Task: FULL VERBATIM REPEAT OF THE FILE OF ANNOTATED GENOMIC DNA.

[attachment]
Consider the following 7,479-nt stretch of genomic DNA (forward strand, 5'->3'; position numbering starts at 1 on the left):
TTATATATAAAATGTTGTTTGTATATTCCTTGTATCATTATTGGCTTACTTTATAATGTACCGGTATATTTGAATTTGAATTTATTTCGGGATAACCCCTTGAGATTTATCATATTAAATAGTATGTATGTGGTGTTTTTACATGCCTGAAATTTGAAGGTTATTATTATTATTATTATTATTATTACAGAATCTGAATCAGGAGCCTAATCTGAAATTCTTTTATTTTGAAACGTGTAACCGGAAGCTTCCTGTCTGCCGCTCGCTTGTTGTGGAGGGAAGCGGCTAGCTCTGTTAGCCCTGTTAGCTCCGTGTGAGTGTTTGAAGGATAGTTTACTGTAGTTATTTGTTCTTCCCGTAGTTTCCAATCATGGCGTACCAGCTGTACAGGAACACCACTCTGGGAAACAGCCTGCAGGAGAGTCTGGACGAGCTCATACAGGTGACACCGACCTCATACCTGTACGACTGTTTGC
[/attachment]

Consider the following 7,479-nt stretch of genomic DNA (forward strand, 5'->3'; position numbering starts at 1 on the left):
TTATATATAAAATGTTGTTTGTATATTCCTTGTATCATTATTGGCTTACTTTATAATGTACCGGTATATTTGAATTTGAATTTATTTCGGGATAACCCCTTGAGATTTATCATATTAAATAGTATGTATGTGGTGTTTTTACATGCCTGAAATTTGAAGGTTATTATTATTATTATTATTATTATTACAGAATCTGAATCAGGAGCCTAATCTGAAATTCTTTTATTTTGAAACGTGTAACCGGAAGCTTCCTGTCTGCCGCTCGCTTGTTGTGGAGGGAAGCGGCTAGCTCTGTTAGCCCTGTTAGCTCCGTGTGAGTGTTTGAAGGATAGTTTACTGTAGTTATTTGTTCTTCCCGTAGTTTCCAATCATGGCGTACCAGCTGTACAGGAACACCACTCTGGGAAACAGCCTGCAGGAGAGTCTGGACGAGCTCATACAGGTGACACCGACCTCATACCTGTACGACTGTTTGC